Total Medicare beneficiaries 47. 5 million • Aged 39.6 million
• Disabled 7.9 million
Part A beneficiaries 47.1 million
• Aged 39.2million
• Disabled 7.9million Part B beneficiaries 43.8 million • Aged 36.7 million • Disabled 7.1 million Part C (Medicare Advantage) 11.7 million Part D (Prescription Drug Benefit) 34.5 million Medicare Eligibility:Individuals ages 65 and over, who are eligible for Social Security paymentsIndividuals under 65 with a disability, who receive Social Security cash paymentsPeople of all ages with end-stage renal diseaseAverage Benefit per Enrollee (2010):Total: $11,762Part A: $5,187Part B: $4,786Part D: $1,789 utilization management tools Formularies Exceptions Benefit per Enrollee (2010):Total: $11,762
Part A: $5,187
Part B: $4,786
Part D: $1,789 Extra Help

Administered through Social Security, Extra Help (or LIS, low income subsidy) is designed to make prescription medications affordable to low income beneficiaries. For people with incomes between 136% and 149% of poverty level there is a sliding benefit:

• 25% premium subsidy and 15% copay after $63 deductible 146-149% ($1315-1361 per month)
• 50% premium subsidy and 15% copay $63 deductible 141-145% ($1270-1316 per month)
• 75% premium subsidy and 15% copay $63 deductible 136-140% ($1225-1270 per month)
• Full premium subsidy, $2.65 generic or $6.60 brand copay 135% and under ($1224)
• All with assets below $13070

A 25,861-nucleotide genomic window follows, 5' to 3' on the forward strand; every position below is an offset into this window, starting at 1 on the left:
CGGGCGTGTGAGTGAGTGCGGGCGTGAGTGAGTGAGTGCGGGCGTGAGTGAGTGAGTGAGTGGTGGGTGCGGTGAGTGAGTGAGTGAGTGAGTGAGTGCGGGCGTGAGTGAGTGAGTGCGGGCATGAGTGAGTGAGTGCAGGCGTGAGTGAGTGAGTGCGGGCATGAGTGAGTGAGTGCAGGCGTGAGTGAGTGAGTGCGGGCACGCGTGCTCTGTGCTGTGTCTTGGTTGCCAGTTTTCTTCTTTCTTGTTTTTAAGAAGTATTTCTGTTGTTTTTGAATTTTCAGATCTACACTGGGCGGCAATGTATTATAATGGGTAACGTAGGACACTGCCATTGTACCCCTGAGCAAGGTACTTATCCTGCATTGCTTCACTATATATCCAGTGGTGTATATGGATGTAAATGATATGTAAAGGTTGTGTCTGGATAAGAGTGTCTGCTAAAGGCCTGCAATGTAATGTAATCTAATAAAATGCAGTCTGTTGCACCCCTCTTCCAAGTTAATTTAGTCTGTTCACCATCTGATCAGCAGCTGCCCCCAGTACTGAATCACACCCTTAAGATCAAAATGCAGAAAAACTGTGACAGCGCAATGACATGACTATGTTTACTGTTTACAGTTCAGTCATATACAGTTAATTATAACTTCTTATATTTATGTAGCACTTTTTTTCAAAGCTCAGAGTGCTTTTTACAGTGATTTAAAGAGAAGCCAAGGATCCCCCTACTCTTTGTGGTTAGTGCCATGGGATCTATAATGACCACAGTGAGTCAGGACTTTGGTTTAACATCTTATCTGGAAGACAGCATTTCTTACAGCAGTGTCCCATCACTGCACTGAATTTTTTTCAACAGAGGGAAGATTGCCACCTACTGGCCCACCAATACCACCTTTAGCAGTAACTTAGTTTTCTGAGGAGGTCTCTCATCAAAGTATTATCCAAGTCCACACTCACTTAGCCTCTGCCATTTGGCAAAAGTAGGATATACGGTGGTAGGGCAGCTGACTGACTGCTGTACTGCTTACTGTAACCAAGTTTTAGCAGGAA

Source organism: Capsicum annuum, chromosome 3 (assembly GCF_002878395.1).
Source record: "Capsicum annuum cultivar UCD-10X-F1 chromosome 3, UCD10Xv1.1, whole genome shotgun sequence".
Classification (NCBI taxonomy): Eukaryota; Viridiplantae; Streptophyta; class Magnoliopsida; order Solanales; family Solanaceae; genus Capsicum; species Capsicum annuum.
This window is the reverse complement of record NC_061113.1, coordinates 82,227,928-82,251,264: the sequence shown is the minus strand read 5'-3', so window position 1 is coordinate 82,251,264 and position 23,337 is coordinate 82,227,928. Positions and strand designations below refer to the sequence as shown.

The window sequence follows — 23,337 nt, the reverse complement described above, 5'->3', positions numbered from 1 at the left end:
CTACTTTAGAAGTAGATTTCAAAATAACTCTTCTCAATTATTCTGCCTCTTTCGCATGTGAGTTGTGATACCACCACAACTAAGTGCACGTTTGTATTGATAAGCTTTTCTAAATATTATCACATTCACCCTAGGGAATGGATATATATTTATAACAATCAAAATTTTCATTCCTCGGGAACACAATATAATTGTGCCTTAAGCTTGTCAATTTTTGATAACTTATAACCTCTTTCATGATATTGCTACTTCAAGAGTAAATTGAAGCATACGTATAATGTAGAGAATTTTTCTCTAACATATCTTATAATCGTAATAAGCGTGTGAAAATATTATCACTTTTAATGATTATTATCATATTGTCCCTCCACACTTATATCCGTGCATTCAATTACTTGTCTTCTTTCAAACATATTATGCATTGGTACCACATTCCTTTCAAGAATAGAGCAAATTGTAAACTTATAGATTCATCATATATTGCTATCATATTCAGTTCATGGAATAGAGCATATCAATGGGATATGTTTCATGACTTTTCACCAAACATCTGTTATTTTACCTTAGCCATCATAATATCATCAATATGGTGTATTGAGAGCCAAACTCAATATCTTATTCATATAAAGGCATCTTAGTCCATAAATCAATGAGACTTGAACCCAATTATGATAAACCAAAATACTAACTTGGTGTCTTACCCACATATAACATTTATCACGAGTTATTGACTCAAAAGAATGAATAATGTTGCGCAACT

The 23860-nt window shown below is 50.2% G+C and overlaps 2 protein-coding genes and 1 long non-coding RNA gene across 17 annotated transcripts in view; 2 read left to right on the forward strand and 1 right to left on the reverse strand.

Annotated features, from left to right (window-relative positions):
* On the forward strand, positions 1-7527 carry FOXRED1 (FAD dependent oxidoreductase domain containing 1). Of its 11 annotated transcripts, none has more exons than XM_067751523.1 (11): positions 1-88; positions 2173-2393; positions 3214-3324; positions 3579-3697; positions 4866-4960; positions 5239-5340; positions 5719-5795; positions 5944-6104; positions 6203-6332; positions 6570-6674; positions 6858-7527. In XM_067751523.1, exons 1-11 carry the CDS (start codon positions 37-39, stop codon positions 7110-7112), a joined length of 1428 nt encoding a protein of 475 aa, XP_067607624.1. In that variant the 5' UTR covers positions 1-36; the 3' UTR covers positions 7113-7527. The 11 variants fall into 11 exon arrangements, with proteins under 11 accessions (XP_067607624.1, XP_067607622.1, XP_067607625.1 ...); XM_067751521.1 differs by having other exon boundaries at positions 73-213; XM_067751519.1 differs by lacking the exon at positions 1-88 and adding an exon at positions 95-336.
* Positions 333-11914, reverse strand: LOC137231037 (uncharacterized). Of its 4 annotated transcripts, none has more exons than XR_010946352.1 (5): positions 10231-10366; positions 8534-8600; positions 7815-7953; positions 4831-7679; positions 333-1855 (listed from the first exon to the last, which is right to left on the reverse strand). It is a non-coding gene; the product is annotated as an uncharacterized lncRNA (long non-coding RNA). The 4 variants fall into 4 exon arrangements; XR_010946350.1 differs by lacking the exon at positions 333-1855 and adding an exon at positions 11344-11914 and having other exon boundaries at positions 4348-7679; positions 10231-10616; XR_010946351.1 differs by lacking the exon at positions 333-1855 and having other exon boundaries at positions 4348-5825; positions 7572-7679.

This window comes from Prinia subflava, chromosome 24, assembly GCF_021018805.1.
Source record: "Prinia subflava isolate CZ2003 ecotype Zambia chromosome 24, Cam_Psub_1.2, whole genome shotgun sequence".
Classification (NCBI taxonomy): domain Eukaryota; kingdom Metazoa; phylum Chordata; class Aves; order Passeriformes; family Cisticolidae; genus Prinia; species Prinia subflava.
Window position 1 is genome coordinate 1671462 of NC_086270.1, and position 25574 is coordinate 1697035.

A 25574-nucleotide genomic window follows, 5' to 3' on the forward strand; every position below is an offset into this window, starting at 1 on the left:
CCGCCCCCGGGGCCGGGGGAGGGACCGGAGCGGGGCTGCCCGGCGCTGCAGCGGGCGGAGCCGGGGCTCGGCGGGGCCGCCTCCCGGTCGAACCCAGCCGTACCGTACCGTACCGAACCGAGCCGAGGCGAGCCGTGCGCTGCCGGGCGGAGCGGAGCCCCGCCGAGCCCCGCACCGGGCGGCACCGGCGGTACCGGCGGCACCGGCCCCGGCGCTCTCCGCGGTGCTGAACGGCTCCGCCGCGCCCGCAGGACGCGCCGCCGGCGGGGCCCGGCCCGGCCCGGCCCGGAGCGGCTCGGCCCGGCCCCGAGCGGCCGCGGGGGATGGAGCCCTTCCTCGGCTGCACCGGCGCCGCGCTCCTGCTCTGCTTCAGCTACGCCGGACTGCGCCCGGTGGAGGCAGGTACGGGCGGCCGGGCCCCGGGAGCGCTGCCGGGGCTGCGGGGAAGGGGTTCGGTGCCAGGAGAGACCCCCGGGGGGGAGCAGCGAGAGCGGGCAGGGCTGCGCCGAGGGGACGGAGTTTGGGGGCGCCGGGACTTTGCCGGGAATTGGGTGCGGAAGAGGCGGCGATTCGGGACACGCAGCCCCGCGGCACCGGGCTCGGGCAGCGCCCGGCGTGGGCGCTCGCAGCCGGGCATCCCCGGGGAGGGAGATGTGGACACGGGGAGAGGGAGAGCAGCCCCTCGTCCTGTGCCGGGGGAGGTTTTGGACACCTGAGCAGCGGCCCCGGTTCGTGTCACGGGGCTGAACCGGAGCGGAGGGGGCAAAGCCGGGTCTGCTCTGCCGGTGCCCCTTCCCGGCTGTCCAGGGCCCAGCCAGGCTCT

• Under $722 a month 80% of poverty is Medicaid eligible or “dual eligible” Extra Help LI Net
Limited Income Newly Eligible Transition Program
Administered by Human
temporary program which covers prescription drugs for people who are newly eligible for Extra Help, but not yet enrolled in a part D prescription drug plan.
LI NET Program provides retroactive coverage for new LIS and dual eligibles.
individuals are covered by the LI NET Program temporarily while Medicare enrolls them into a standard Medicare Part D plan for the future.
Under the LI NET Program, Humana will not reverse claims to pharmacies for beneficiaries who could not be confirmed as eligible for either Medicaid or extra help. Instead, Humana will send a notice to the affected individuals (an “Evidence of Eligibility” letter), requesting that they either provide proof that they qualify for Medicaid or extra help, or reimburse the LI NET Program for the costs of the claim(s). How to determine eligibility for LINET: Any of the following items are considered acceptable forms of evidence to establish the beneficiary’s eligibility for Extra Help or LIS:
Any documentation provided by the state showing Medicaid status in effect any month after June of the previous calendar year
A letter from Social Security Administration (SSA) showing that the individual receives Supplemental Security Income (SSI)
For individuals who are not deemed eligible but who apply for, and are awarded, the LIS by the Social Security Administration, a copy of one of the following letters will suffice as verification of the individual’s eligibility for the LIS:
SSA award letter or notice of change. And that, my friends is
Full transcript